Thursday 23 July 2020 12:01 am

Rishi Sunak 'turns his back on' 1m in need of coronavirus support

Save our SMEs

MPs today blasted chancellor Rishi Sunak’s coronavirus support measures, saying he has turned his back on 1m Brits during the coronavirus pandemic.

The Treasury Select Committee (TSC) today said Sunak’s response has failed to convince members he had done enough to support Brits impacted by coronavirus.

Read more: Exclusive: MPs ask banks for clarity on state aid rules and coronavirus loans

“The chancellor has effectively drawn a line under helping the million-plus people who have been excluded from support for four months,” said Treasury Select Committee (TSC) chair Mel Stride.

“Despite stating that he will not pick winners and losers when it comes to sectors and businesses that need support, the chancellor has done this when it comes to households and individuals.”

The report said that support measures such as the Coronavirus Job Retention Scheme (CJRS) and Self-Employment Income Support Scheme (SEISS) have failed to ensure all Brits were able to escape financial hardship.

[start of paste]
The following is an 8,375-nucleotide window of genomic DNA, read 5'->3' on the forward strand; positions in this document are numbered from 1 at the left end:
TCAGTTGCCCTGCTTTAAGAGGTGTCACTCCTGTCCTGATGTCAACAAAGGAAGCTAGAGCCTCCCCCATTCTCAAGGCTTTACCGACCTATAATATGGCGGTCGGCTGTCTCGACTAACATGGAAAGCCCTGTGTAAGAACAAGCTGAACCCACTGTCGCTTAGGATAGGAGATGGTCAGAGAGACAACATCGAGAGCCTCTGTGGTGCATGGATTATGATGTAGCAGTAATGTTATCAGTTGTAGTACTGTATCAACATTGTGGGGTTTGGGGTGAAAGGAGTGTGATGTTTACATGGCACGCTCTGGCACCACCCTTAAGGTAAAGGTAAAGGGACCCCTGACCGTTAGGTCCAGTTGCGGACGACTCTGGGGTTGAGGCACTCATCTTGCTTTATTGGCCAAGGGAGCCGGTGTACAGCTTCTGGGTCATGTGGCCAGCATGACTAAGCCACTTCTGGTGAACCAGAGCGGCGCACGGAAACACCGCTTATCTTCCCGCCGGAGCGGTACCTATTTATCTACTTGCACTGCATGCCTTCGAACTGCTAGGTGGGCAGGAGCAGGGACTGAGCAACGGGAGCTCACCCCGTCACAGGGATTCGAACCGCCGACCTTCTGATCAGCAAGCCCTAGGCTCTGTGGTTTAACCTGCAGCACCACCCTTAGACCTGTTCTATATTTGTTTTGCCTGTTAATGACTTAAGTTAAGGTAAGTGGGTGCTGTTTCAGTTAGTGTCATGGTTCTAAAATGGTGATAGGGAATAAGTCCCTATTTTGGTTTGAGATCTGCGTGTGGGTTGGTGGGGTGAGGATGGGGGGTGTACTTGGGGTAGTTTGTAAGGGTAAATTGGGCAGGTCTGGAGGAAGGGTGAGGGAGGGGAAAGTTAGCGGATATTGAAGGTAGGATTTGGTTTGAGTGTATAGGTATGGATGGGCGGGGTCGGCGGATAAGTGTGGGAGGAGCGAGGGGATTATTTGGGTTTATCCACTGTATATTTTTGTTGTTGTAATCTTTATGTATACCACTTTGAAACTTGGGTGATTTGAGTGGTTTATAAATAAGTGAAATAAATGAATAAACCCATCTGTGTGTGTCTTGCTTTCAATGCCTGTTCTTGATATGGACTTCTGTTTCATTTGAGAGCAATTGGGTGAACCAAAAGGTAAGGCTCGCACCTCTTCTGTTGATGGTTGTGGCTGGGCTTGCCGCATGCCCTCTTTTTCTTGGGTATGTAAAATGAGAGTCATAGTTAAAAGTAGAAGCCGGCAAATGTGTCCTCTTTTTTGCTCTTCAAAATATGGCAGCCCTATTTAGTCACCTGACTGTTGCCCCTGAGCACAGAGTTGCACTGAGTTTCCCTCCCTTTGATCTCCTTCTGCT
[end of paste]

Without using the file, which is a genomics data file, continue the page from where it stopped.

“Rolling out financial support at pace and scale has inevitably resulted in some hard edges in policy design and some critical gaps in provision,” it said.

In particular, it criticised the lack of provision for those in self-employment who paid themselves through dividends, those locked out of a new job due to excessive paperwork, or freelancers and those on short-term contracts.

Sunak said in his response that it was impossible to support everyone during the coronavirus pandemic. He said each issue presented new challenges such as the possibility of fraudulent claims.

He added that those who were ineligible for the CJRS and SEISS schemes should instead take advantage of the government’s increase in welfare funding, such as universal credit and working tax credits.

Read more: Companies borrow £48bn through UK coronavirus loan schemes

“The chancellor initially told those at risk of losing their livelihoods that they would not be forgotten,” said Stride.

“While the government is clear that it is moving on to the next phase of its recovery plan, it cannot just turn its back on those who are suffering.

“The committee urges the government to rethink its position.”

Share:
Tags: